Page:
In this example, the hardware device associated with SATA device 510 is a physical storage device 514, such as a hard drive or SSD. SATA Device 510 is responsible for converting data carried by an industry-standard SATA protocol into a vendor-specific data format used by the physical Storage Device 514. SATA Device 510 is connected to the Secure Subsystem 504 via a connection 542 such as a SATA standard cable, eSATA, or mSATA. As shown, subsystem 504 in this embodiment of the invention implements an Encryption Layer. It performs transparent encryption and decryption of the data passing between SATA Host 502 and Device 510. It should be noted that embodiments of subsystem 504 can perform additional security functions such as virus scanning, etc., as explained in more detail below.

As further shown in FIG. 5, in software layers above SATA host 502 are device driver 544 and file system 546. Examples of File Systems are FAT32, NTFS, or ext4. According to aspects of the invention, both SATA Device Driver 544 and File System 546 are unaware of the fact that the data is encrypted.

In software layers above device driver 544 and file system 546 is operating system 548. Examples of Operating Systems are Linux, Mac OS, Windows, Android, or iOS. Applications 550 are shown in software layers above operating system 548.

FIG. 6 is a top-level block diagram of one example of a secure computer 620 according to embodiments of the invention. As shown, it includes separate host processor 630 and secure processor 632, both connected to SATA complex 634. A SATA hard drive 610 (which includes an integrated SATA device) is also connected to SATA complex, 634 as is DDR memory 636. In embodiments, DDR memory 636 is provided for use by secure processor 632 for such functions as caching local snapshot data, scanning blocks of data from disk, for storing data for secure processor 632's application memory. It should be noted that there are many variants of DDR that can be used in embodiments of the invention, such as DDR2, DDR3, LPDDR, etc.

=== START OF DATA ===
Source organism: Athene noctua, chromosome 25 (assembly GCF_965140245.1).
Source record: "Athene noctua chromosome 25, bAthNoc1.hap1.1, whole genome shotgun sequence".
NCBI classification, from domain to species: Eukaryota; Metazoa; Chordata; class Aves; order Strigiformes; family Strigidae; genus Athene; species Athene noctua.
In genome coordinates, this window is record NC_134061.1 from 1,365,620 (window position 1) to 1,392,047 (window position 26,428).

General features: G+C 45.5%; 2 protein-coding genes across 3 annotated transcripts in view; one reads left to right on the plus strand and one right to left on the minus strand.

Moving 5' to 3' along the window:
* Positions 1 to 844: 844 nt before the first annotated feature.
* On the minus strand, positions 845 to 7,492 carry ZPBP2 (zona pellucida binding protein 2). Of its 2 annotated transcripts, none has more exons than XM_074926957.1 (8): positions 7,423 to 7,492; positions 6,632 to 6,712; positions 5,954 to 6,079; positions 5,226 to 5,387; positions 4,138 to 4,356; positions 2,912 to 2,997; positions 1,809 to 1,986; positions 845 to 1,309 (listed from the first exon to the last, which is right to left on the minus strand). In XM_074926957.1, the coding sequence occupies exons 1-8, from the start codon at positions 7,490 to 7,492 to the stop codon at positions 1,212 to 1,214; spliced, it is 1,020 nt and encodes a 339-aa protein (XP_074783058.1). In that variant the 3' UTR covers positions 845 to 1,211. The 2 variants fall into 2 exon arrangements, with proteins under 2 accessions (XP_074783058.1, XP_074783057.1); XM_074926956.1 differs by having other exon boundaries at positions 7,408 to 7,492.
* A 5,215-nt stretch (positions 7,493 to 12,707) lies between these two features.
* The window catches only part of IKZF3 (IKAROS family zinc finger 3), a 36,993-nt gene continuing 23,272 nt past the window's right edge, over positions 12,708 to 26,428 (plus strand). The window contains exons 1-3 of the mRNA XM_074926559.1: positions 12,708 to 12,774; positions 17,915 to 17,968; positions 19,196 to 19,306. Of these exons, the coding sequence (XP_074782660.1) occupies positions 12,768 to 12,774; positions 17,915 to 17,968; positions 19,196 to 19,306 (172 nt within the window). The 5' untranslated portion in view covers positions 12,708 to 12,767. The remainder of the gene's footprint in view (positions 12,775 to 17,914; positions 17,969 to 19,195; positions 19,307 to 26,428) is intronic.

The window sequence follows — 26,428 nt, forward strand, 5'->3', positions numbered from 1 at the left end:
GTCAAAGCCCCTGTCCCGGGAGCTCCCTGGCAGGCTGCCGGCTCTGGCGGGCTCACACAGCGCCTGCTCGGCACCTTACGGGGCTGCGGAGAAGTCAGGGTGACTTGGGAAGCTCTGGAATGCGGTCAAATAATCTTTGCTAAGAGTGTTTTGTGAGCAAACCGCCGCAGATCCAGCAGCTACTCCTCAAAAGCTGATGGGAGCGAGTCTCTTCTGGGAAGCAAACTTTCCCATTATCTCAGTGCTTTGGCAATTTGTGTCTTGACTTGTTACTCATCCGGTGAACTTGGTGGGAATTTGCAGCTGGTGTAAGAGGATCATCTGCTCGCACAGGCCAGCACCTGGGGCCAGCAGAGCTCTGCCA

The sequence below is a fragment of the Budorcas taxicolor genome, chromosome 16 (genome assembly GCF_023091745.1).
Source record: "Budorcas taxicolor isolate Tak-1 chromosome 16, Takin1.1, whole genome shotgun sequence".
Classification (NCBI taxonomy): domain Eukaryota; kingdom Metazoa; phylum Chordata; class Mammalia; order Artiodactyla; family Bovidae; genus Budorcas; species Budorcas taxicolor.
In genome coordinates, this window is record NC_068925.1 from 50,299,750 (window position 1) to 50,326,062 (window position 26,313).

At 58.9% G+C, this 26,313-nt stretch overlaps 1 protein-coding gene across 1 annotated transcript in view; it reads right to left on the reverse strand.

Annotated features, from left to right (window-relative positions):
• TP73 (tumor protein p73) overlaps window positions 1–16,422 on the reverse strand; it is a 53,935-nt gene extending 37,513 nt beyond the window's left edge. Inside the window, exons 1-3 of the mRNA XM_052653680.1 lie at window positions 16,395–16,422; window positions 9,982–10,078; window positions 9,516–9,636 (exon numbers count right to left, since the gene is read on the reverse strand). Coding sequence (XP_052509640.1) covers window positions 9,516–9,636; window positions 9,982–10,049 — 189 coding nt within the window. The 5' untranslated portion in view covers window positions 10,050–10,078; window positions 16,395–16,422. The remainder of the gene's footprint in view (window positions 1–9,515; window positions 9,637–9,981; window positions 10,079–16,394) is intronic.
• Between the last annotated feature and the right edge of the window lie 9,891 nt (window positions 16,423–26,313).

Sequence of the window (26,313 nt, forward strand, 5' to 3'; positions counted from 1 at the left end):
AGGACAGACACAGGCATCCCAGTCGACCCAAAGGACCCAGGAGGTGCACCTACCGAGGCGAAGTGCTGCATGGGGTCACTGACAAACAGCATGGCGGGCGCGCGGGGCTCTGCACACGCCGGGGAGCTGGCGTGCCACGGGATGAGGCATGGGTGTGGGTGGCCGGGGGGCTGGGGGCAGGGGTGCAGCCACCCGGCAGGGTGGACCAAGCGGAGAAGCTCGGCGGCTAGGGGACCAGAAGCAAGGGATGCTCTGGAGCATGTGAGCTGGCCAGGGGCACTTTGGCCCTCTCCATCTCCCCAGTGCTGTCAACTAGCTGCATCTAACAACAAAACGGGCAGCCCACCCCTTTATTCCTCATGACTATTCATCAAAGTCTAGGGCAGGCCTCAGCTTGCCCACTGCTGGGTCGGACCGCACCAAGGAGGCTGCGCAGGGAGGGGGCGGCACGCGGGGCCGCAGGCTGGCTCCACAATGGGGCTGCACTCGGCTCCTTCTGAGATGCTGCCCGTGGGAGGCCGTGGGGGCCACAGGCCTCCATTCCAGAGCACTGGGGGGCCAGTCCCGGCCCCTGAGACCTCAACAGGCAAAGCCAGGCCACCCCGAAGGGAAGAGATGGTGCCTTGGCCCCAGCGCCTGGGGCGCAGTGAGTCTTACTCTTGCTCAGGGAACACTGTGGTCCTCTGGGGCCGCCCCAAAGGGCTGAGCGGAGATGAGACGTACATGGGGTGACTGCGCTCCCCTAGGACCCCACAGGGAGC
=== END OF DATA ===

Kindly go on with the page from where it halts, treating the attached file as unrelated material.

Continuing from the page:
Thick lines indicate high speed data paths between host processor 630, HDD 610, DDR memory 636, secure processor 632 and SATA complex 634.

Additionally or alternatively, DDR memory can be used by secure processor 632 as a RAM drive to accelerate storage processing. As a RAM drive, it can be served as a volatile storage or working memory for the operating system on host processor 630. Being volatile, its contents are erased when the system 620 is powered down. In some embodiments, the RAM drive can be used as a replacement to a HDD. In these possible embodiments, there is no permanent storage for the host processor 630. All files created and used by host processor 630 are stored on a network file server and downloaded to the RAM drive in memory 636 as needed via remote management system 106. The host's operating system and applications could be stored in on-board FLASH memory and loaded into RAM drive in DDR memory 636 on boot and as needed. As files on the RAM drive are changed, they are uploaded to the network file server via remote management system 106. This could be considered an extreme form of security where no user data/files are permanently stored on the PC. It also requires the user to be connected to the network in order to use the PC in a meaningful way

In the above and other embodiments, where DDR memory 636 can also be accessed by host processor 630, some portion is preferably exclusively reserved for access by secure processor 632.

In embodiments, secure computer 620 is similar to a conventional standalone desktop or laptop computer, with the exception of secure processor 632, SATA complex 634 and DDR 636, which together implement a secure SATA subsystem. For example, host processor 630 can include a conventional PC processor system including a conventional x86 processor running a standard operating system such as Windows and can further include standard SATA device drivers and hardware interfaces and SATA hosts. The host processor 630 operating system, drivers and applications operate without awareness of the security functionality being performed by secure processor 632, SATA complex 634 and DDR 636.

In embodiments, both host and secure processors 630 and 632 are connected to SATA complex 634 as masters, meaning that they can initiate SATA transactions, with the targets being DDR 636 and Hard Drive 610. Accordingly, secure processor 632 can access the drive in the background, without interfering with the host processor's access (i.e. no performance degradation) using a prioritized arbitration scheme. The arbitration can determine who has priority access (typically the host processor 630) and by how much (e.g. for a given number of outstanding SATA commands, how many come from the host 630 and how many from the secure processor 632). The drive is thus shared by both processors 630, 632, which enables secure processor 632 to perform background tasks, like virus scanning, content identification for “context-based far-end” storage, etc.